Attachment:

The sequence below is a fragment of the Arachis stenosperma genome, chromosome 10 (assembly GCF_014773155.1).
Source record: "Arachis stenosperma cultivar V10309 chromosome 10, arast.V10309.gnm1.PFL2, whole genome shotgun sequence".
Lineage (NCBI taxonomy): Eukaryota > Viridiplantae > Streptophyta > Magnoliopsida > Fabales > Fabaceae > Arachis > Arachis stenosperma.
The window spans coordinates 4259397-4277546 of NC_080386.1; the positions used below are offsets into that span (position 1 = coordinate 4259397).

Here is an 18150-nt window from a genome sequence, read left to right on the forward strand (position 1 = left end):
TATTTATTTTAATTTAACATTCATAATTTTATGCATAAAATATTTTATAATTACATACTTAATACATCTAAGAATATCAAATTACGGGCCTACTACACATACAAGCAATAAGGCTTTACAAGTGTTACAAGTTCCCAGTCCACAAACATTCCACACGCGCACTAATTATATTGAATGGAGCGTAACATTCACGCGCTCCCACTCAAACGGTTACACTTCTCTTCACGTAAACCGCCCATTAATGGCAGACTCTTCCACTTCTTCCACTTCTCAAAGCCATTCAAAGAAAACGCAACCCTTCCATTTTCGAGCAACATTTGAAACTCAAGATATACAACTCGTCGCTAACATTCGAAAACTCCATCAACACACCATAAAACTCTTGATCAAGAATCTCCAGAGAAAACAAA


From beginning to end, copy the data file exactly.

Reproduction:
The sequence below is a fragment of the Arachis stenosperma genome, chromosome 10 (assembly GCF_014773155.1).
Source record: "Arachis stenosperma cultivar V10309 chromosome 10, arast.V10309.gnm1.PFL2, whole genome shotgun sequence".
Lineage (NCBI taxonomy): Eukaryota > Viridiplantae > Streptophyta > Magnoliopsida > Fabales > Fabaceae > Arachis > Arachis stenosperma.
The window spans coordinates 4259397-4277546 of NC_080386.1; the positions used below are offsets into that span (position 1 = coordinate 4259397).

Here is an 18150-nt window from a genome sequence, read left to right on the forward strand (position 1 = left end):
TATTTATTTTAATTTAACATTCATAATTTTATGCATAAAATATTTTATAATTACATACTTAATACATCTAAGAATATCAAATTACGGGCCTACTACACATACAAGCAATAAGGCTTTACAAGTGTTACAAGTTCCCAGTCCACAAACATTCCACACGCGCACTAATTATATTGAATGGAGCGTAACATTCACGCGCTCCCACTCAAACGGTTACACTTCTCTTCACGTAAACCGCCCATTAATGGCAGACTCTTCCACTTCTTCCACTTCTCAAAGCCATTCAAAGAAAACGCAACCCTTCCATTTTCGAGCAACATTTGAAACTCAAGATATACAACTCGTCGCTAACATTCGAAAACTCCATCAACACACCATAAAACTCTTGATCAAGAATCTCCAGAGAAAACAAA